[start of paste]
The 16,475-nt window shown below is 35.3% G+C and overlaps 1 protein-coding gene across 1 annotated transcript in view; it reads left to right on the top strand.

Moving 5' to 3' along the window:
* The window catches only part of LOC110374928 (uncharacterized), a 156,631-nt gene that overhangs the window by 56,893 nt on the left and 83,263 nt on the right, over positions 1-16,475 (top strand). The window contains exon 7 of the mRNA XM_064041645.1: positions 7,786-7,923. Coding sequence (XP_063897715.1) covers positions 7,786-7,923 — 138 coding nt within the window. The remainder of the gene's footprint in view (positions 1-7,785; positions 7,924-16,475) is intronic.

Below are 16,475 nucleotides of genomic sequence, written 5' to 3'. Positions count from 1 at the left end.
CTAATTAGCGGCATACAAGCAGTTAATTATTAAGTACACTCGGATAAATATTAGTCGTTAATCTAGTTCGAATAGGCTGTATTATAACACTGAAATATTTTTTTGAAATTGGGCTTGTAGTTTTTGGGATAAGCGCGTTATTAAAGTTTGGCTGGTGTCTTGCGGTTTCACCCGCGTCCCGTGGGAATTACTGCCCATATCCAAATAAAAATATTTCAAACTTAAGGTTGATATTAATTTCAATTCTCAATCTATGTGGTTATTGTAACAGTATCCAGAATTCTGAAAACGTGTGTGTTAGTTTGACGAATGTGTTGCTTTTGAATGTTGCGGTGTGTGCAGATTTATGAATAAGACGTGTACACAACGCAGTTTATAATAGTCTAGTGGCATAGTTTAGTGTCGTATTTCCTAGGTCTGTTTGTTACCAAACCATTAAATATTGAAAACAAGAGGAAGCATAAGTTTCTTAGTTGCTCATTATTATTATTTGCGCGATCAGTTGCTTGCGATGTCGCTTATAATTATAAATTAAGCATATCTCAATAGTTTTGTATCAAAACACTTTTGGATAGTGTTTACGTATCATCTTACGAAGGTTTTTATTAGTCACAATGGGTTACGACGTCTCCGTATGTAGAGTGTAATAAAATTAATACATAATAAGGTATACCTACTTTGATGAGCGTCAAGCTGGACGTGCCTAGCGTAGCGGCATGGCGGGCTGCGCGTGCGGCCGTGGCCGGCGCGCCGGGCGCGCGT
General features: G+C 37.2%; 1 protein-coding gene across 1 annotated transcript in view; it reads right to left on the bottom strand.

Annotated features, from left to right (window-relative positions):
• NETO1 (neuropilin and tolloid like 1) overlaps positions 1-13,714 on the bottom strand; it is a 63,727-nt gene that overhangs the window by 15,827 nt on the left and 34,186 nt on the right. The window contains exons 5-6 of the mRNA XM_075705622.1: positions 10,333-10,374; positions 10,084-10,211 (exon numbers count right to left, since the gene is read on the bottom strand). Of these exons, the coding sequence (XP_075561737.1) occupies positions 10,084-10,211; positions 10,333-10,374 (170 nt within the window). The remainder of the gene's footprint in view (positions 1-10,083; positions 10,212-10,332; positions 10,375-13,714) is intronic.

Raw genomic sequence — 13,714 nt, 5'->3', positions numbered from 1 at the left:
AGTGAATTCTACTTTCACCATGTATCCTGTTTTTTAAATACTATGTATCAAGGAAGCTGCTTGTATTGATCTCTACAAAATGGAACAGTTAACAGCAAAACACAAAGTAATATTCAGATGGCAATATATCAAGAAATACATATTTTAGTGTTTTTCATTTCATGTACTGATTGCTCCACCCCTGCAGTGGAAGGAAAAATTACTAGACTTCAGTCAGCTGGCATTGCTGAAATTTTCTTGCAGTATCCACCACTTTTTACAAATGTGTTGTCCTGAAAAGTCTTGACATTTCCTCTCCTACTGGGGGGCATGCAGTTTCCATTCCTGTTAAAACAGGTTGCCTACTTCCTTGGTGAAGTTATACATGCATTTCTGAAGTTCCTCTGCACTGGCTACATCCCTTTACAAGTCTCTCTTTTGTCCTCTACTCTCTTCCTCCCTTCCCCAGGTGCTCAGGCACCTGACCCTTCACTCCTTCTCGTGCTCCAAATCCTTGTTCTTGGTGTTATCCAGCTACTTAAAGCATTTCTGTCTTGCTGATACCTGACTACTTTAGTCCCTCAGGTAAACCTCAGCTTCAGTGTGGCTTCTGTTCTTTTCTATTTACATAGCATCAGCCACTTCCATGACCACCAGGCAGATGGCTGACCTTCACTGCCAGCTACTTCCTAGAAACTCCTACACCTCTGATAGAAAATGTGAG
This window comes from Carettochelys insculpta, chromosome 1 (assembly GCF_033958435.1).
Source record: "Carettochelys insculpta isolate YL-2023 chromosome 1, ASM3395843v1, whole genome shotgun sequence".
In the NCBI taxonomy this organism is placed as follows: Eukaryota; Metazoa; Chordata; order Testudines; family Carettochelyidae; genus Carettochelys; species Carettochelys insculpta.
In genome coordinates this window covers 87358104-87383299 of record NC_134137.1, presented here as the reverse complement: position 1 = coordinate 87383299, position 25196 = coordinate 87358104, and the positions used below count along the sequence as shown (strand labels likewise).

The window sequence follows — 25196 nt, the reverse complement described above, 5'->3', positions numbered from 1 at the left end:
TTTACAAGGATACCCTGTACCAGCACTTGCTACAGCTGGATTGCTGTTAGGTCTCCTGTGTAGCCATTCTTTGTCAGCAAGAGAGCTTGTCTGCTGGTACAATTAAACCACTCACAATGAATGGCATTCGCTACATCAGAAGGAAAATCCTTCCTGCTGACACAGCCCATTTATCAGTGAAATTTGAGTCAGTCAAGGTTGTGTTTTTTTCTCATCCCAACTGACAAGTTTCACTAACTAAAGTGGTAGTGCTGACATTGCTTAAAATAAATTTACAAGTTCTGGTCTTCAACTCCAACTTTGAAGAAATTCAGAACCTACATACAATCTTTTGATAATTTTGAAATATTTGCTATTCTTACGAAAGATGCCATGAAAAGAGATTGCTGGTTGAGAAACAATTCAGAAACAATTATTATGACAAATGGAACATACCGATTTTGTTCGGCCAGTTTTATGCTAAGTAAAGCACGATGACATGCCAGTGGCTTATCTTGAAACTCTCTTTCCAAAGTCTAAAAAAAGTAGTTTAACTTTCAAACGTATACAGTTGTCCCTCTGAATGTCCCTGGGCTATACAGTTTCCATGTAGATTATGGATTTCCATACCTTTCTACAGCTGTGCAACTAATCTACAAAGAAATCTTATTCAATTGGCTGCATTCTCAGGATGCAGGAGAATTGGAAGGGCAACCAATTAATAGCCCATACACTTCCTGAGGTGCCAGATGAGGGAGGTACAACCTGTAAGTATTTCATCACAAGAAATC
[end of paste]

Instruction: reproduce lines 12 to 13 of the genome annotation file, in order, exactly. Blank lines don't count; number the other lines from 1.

Source record: "Carettochelys insculpta isolate YL-2023 chromosome 1, ASM3395843v1, whole genome shotgun sequence".
In the NCBI taxonomy this organism is placed as follows: Eukaryota; Metazoa; Chordata; order Testudines; family Carettochelyidae; genus Carettochelys; species Carettochelys insculpta.